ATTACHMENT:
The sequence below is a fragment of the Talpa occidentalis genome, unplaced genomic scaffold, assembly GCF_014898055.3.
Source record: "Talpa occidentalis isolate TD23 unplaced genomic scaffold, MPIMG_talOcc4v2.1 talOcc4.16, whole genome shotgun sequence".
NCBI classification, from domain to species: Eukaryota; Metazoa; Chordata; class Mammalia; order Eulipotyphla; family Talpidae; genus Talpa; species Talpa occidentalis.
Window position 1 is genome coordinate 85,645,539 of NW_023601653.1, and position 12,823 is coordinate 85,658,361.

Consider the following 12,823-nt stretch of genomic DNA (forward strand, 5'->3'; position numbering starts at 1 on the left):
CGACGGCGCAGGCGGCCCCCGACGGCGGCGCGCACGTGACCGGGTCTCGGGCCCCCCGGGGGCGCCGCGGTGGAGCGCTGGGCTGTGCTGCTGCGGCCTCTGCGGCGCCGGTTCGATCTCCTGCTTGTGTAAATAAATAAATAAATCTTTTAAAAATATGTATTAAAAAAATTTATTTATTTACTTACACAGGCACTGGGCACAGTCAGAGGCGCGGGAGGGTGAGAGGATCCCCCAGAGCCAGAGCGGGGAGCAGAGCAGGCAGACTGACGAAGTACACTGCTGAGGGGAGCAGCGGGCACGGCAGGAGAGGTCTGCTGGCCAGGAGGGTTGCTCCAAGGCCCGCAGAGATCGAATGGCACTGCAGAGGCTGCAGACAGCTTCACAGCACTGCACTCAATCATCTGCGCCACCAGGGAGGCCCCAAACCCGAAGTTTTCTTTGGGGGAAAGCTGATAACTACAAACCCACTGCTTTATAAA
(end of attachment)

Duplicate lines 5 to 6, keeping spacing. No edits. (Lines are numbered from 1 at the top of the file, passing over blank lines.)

Consider the following 12,823-nt stretch of genomic DNA (forward strand, 5'->3'; position numbering starts at 1 on the left):
CGACGGCGCAGGCGGCCCCCGACGGCGGCGCGCACGTGACCGGGTCTCGGGCCCCCCGGGGGCGCCGCGGTGGAGCGCTGGGCTGTGCTGCTGCGGCCTCTGCGGCGCCGGTTCGATCTCCTGCTTGTGTAAATAAATAAATAAATCTTTTAAAAATATGTATTAAAAAAATTTATTTATTTACTTACACAGGCACTGGGCACAGTCAGAGGCGCGGGAGGGTGAGAGGATCCCCCAGAGCCAGAGCGGGGAGCAGAGCAGGCAGACTGACGAAGTACACTGCTGAGGGGAGCAGCGGGCACGGCAGGAGAGGTCTGCTGGCCAGGAGGGTTGCTCCAAGGCCCGCAGAGATCGAATGGCACTGCAGAGGCTGCAGACAGCTTCACAGCACTGCACTCAATCATCTGCGCCACCAGGGAGGCCCCAAACCCGAAGTTTTCTTTGGGGGAAAGCTGATAACTACAAACCCACTGCTTTATAAA